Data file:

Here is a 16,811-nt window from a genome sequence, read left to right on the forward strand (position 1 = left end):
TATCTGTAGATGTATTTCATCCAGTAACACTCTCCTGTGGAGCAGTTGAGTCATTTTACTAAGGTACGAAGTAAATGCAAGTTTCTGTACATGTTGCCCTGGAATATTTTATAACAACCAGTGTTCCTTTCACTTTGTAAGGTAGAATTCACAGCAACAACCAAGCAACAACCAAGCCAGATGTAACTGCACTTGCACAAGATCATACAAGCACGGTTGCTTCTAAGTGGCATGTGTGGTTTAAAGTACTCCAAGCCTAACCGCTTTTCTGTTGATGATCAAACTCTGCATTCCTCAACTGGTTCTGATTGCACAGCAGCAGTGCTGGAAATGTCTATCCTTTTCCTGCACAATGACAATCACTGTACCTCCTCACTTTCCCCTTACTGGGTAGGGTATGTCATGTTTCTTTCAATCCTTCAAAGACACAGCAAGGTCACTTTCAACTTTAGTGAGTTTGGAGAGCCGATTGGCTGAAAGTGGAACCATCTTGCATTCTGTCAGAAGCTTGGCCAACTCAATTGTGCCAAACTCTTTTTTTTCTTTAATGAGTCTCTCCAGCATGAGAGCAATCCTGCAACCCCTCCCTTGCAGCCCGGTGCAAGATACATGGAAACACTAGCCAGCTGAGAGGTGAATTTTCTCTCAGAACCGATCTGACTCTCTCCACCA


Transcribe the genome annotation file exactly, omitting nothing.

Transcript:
Here is a 16,811-nt window from a genome sequence, read left to right on the forward strand (position 1 = left end):
TATCTGTAGATGTATTTCATCCAGTAACACTCTCCTGTGGAGCAGTTGAGTCATTTTACTAAGGTACGAAGTAAATGCAAGTTTCTGTACATGTTGCCCTGGAATATTTTATAACAACCAGTGTTCCTTTCACTTTGTAAGGTAGAATTCACAGCAACAACCAAGCAACAACCAAGCCAGATGTAACTGCACTTGCACAAGATCATACAAGCACGGTTGCTTCTAAGTGGCATGTGTGGTTTAAAGTACTCCAAGCCTAACCGCTTTTCTGTTGATGATCAAACTCTGCATTCCTCAACTGGTTCTGATTGCACAGCAGCAGTGCTGGAAATGTCTATCCTTTTCCTGCACAATGACAATCACTGTACCTCCTCACTTTCCCCTTACTGGGTAGGGTATGTCATGTTTCTTTCAATCCTTCAAAGACACAGCAAGGTCACTTTCAACTTTAGTGAGTTTGGAGAGCCGATTGGCTGAAAGTGGAACCATCTTGCATTCTGTCAGAAGCTTGGCCAACTCAATTGTGCCAAACTCTTTTTTTTCTTTAATGAGTCTCTCCAGCATGAGAGCAATCCTGCAACCCCTCCCTTGCAGCCCGGTGCAAGATACATGGAAACACTAGCCAGCTGAGAGGTGAATTTTCTCTCAGAACCGATCTGACTCTCTCCACCA